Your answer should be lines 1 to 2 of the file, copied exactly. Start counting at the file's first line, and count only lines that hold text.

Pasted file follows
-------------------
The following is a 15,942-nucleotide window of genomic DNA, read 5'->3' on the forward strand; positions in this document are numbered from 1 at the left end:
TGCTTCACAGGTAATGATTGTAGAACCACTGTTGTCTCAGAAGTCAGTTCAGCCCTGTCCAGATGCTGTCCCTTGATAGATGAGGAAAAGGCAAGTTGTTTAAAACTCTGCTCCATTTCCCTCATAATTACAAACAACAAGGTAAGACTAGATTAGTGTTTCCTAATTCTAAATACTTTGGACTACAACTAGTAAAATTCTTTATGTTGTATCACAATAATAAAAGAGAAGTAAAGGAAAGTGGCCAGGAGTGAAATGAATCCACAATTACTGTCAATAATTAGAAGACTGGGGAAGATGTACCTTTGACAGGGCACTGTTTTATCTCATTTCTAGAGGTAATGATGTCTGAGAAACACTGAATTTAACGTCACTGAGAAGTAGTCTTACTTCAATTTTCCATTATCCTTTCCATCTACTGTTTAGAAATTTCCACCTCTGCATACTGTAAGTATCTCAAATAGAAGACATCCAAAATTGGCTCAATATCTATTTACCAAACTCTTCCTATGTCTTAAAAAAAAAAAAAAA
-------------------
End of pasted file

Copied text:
The following is a 15,942-nucleotide window of genomic DNA, read 5'->3' on the forward strand; positions in this document are numbered from 1 at the left end:
TGCTTCACAGGTAATGATTGTAGAACCACTGTTGTCTCAGAAGTCAGTTCAGCCCTGTCCAGATGCTGTCCCTTGATAGATGAGGAAAAGGCAAGTTGTTTAAAACTCTGCTCCATTTCCCTCATAATTACAAACAACAAGGTAAGACTAGATTAGTGTTTCCTAATTCTAAATACTTTGGACTACAACTAGTAAAATTCTTTATGTTGTATCACAATAATAAAAGAGAAGTAAAGGAAAGTGGCCAGGAGTGAAATGAATCCACAATTACTGTCAATAATTAGAAGACTGGGGAAGATGTACCTTTGACAGGGCACTGTTTTATCTCATTTCTAGAGGTAATGATGTCTGAGAAACACTGAATTTAACGTCACTGAGAAGTAGTCTTACTTCAATTTTCCATTATCCTTTCCATCTACTGTTTAGAAATTTCCACCTCTGCATACTGTAAGTATCTCAAATAGAAGACATCCAAAATTGGCTCAATATCTATTTACCAAACTCTTCCTATGTCTTAAAAAAAAAAAAAAA